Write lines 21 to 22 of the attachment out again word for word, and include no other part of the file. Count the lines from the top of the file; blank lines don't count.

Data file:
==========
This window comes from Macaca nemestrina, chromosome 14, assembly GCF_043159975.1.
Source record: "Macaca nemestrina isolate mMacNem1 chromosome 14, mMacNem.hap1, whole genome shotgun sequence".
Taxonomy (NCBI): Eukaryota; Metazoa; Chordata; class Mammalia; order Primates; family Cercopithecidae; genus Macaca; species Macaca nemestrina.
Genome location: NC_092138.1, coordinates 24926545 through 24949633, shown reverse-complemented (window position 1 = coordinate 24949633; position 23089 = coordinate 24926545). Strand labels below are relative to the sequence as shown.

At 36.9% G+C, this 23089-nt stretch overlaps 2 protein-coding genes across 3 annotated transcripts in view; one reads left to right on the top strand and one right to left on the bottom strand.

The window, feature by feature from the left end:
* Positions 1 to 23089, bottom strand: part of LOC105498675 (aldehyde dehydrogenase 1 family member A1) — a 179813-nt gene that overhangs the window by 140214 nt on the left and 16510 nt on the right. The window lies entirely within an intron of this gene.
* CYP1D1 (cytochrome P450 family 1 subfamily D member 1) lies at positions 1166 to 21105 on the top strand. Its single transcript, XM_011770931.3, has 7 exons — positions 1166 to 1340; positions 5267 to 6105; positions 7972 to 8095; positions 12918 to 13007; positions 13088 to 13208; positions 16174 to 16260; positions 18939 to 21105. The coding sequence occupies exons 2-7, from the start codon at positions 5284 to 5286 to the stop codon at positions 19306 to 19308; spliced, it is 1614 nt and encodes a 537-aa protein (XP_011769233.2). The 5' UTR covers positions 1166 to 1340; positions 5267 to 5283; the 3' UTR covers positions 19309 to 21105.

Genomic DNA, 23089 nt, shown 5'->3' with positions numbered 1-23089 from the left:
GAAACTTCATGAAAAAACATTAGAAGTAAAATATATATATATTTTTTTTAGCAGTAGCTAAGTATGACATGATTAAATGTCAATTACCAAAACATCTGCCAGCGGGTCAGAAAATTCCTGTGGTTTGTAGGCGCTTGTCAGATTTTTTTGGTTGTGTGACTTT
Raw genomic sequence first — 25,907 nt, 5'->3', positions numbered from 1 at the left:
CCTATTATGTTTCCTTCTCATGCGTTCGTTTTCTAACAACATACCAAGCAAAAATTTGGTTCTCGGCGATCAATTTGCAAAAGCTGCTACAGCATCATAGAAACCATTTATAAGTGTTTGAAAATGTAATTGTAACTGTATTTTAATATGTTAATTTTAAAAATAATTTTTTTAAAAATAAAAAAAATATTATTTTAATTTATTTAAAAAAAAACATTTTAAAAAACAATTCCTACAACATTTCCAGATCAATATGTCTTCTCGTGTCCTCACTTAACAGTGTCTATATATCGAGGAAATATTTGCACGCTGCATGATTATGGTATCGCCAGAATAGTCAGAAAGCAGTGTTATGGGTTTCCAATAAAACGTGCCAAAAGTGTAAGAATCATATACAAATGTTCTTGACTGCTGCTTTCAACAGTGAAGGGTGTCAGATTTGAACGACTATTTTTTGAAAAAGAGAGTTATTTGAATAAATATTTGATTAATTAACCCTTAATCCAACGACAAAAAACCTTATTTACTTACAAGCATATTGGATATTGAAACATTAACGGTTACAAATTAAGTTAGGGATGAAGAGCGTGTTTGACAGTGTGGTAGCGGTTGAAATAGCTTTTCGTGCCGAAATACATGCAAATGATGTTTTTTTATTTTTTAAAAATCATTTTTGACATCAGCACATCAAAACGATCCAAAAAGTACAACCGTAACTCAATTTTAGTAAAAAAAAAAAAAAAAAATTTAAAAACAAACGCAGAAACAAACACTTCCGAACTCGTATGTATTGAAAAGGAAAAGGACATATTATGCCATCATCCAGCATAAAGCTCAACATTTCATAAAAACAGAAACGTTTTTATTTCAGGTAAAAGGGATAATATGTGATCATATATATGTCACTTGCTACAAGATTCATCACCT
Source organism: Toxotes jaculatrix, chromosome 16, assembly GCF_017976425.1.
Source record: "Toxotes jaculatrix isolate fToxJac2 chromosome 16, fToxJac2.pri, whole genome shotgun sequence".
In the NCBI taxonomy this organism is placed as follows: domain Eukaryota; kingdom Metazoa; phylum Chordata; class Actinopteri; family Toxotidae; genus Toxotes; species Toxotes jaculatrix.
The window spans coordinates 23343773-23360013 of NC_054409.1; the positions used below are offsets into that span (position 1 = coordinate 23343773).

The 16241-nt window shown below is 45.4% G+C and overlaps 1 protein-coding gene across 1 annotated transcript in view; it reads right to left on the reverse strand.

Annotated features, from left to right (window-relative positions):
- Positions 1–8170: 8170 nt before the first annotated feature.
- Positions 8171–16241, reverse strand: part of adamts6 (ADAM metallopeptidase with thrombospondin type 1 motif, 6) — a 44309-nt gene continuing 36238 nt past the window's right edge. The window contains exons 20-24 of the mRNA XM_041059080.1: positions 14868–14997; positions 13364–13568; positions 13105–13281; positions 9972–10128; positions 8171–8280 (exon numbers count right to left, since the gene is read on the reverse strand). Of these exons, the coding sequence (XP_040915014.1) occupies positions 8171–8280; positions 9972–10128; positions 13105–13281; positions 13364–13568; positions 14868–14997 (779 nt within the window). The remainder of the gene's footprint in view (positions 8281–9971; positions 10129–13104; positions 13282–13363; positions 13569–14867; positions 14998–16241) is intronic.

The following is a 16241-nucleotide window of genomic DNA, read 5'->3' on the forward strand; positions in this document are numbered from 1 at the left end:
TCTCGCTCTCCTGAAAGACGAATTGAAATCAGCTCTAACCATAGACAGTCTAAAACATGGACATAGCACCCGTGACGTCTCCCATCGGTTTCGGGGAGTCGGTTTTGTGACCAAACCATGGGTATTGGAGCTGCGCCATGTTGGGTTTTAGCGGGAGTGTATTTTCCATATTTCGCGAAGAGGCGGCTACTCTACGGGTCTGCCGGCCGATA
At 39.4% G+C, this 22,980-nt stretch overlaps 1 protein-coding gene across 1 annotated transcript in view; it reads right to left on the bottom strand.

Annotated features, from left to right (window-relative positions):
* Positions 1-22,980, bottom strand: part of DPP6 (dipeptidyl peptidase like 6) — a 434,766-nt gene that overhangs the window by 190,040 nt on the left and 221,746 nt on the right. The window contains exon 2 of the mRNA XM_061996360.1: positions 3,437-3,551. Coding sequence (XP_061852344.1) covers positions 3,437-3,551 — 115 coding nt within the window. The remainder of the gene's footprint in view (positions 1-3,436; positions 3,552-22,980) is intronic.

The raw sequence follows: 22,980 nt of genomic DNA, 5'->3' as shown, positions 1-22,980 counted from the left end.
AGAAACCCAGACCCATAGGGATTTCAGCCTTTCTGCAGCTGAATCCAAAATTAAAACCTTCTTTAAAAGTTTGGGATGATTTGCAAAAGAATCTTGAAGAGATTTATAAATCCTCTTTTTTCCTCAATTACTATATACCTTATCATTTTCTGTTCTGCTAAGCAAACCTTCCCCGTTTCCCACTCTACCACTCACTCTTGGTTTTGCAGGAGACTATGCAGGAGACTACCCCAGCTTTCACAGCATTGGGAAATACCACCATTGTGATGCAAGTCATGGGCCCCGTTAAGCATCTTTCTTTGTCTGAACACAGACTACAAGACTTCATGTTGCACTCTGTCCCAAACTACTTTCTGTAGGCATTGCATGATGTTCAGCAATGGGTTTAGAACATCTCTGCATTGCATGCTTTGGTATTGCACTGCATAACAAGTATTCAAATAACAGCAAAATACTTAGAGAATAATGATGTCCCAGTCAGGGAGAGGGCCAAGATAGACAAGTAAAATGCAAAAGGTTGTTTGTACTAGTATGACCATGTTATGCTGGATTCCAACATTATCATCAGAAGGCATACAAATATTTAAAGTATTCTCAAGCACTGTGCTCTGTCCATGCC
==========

The following is a 16241-nucleotide window of genomic DNA, read 5'->3' on the forward strand; positions in this document are numbered from 1 at the left end:
TCTCGCTCTCCTGAAAGACGAATTGAAATCAGCTCTAACCATAGACAGTCTAAAACATGGACATAGCACCCGTGACGTCTCCCATCGGTTTCGGGGAGTCGGTTTTGTGACCAAACCATGGGTATTGGAGCTGCGCCATGTTGGGTTTTAGCGGGAGTGTATTTTCCATATTTCGCGAAGAGGCGGCTACTCTACGGGTCTGCCGGCCGATA